Occupying an entire city block in Ottawa’s dense downtown core, the Bank of Canada building is a key part of the cityscape and has cultural significance for Ottawa and the Bank of Canada. The renewal  maintains architectural aspects of the original design, as well as harmonizing with the architectural styles of the nearby Confederation and Parliament Buildings. The spirit of the classical gray-granite 1930’s Centre Building lives on in the new structure, as do the more modern glass towers and the original 1979 atrium. 

Preconstruction afforded an opportunity to understand the depth and breadth of the owner’s security requirements. Construction and renewal involved three main geographical components: East and West Towers, Centre Building and atrium, and the basements and plaza. 

We staffed and scheduled these as concurrent stand-alone projects which allowed us to fast-track the entire project and meet an aggressive timeline.

We worked with CB Richard Ellis and the design team to ensure that drawings and designs were constructible, validated working sequencing and protected previously approved budgets. Senior team members reviewed and graded the major risks at workshops and agreed on a course of action. We worked daily with consultants to develop cost- and time-effective solutions that met the design intent. A control system for electronic documents pushed updated electronic documents in real time, lowering costs to reproduce drawings, and delivering critical information to the field more quickly.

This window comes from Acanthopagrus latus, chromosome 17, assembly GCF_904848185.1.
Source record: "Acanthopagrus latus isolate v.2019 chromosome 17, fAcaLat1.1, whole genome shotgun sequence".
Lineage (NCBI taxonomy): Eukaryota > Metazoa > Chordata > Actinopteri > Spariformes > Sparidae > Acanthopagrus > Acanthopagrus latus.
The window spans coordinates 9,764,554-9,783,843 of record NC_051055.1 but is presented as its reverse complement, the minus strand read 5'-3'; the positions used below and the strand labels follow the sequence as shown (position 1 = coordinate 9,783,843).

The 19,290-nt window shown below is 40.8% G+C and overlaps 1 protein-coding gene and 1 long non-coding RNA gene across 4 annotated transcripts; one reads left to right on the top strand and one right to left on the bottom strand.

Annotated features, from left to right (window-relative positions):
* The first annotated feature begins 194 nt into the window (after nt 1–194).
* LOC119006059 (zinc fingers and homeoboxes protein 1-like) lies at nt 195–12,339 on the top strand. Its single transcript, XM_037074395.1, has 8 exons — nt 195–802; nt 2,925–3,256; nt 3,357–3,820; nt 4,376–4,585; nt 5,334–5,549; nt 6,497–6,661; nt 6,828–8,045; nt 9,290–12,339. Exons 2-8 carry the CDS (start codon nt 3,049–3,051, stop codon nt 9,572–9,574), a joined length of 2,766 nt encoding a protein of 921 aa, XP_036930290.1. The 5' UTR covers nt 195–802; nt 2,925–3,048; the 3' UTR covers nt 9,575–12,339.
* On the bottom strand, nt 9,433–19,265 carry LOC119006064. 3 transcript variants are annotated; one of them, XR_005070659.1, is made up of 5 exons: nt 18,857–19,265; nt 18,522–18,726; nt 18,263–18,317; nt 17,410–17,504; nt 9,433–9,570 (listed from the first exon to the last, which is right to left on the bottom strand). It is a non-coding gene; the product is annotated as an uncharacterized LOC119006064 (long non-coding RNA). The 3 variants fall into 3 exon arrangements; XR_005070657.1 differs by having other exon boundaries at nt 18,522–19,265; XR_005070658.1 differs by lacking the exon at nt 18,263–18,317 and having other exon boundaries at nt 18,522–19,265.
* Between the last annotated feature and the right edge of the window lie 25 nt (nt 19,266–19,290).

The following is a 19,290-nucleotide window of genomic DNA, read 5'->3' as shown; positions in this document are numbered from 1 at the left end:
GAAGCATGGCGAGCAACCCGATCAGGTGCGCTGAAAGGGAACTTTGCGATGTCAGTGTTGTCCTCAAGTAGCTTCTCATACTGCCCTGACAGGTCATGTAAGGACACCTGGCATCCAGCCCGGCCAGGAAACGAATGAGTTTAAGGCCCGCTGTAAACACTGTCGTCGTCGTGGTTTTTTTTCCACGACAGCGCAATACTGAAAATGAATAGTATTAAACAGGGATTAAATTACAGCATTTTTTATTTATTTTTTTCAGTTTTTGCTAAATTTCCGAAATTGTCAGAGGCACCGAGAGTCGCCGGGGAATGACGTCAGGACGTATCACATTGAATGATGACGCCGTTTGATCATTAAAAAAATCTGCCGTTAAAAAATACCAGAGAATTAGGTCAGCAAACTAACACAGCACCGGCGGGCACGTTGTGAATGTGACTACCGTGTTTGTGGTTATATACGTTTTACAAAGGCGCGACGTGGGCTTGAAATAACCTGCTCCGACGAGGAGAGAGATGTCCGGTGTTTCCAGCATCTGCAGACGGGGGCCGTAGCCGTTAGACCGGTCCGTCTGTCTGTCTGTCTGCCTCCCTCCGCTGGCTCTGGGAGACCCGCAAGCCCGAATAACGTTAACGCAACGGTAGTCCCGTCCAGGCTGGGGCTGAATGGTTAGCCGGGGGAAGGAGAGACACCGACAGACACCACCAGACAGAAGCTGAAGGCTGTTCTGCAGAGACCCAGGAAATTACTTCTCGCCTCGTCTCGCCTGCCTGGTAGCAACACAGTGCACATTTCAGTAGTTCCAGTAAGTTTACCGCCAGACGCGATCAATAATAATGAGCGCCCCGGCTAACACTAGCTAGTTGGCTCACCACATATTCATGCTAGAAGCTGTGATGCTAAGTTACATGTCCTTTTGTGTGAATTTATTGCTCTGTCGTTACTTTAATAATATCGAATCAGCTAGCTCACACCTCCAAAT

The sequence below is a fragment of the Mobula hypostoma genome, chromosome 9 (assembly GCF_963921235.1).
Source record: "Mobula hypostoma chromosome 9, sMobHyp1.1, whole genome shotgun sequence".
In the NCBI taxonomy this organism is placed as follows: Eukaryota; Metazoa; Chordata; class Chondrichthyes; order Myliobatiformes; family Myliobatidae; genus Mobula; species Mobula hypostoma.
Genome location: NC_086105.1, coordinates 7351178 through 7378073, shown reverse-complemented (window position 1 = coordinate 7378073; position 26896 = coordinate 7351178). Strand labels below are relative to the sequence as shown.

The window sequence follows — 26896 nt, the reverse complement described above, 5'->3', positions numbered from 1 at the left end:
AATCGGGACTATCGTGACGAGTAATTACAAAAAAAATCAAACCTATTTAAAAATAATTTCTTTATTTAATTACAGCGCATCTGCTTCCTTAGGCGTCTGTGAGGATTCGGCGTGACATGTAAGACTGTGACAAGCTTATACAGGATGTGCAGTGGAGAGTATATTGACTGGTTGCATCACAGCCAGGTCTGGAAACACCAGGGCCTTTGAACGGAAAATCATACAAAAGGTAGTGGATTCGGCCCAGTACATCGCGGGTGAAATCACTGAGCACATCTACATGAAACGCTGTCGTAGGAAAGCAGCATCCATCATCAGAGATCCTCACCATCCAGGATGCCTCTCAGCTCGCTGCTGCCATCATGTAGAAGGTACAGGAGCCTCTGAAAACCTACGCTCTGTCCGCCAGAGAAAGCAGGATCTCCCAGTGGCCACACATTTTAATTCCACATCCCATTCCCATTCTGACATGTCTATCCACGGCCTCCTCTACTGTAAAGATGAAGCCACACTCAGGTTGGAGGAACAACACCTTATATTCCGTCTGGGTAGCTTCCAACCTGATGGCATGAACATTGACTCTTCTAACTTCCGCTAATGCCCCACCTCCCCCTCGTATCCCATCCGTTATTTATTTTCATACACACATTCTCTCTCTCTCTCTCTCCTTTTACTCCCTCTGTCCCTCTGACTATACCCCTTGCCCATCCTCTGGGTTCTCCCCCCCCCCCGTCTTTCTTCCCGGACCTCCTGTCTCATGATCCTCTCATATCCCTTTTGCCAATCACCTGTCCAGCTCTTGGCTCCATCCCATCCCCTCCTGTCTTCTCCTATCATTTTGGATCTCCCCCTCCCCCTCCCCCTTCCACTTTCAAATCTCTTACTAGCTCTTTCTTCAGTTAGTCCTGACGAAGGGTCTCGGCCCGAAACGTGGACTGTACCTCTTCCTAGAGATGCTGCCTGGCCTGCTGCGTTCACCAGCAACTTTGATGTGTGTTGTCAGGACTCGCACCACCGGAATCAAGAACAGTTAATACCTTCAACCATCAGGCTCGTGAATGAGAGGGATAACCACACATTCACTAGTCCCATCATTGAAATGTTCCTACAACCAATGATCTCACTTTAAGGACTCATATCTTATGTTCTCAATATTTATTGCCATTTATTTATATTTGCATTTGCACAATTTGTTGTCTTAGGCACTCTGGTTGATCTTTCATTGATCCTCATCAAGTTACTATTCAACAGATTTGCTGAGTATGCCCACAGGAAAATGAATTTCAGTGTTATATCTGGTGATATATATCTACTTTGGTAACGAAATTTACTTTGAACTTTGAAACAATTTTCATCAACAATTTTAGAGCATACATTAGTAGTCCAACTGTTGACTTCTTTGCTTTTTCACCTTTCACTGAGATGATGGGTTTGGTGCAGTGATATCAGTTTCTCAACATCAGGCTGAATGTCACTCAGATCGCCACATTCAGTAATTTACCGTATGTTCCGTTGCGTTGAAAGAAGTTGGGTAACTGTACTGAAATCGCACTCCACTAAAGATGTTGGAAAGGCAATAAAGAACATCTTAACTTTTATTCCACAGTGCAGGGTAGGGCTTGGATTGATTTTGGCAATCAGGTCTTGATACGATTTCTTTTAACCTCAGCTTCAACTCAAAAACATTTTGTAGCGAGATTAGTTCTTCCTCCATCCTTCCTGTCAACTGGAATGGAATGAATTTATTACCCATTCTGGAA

We fitted up a 19-floor building for Bank of Canada employees to work in while their head office was underway. The fit-up included new mechanical, electrical, masonry, glazing and finishes installations. Bank staff occupied the fit-up job site during the final construction phases. The building was securely monitored, and all construction personnel on-site required “Bank Reliability” security clearance status. 

The Bank of Canada did not require bulk excavation, however it required demolition of the structural cores of each building, from the rooftop penthouses down to bedrock. Once demolished, we poured new cores that meet the latest seismic and accessibility code requirements, ensuring physical stability for an institution that brings financial stability to the nation. 

The bank renewal achieved LEED Gold certification, partly achieved due to more than a third of the materials being made from recycled content, and more than half extracted and manufactured locally. Over 90% of waste, more than 23,000 metric tons, was diverted from landfills during construction.

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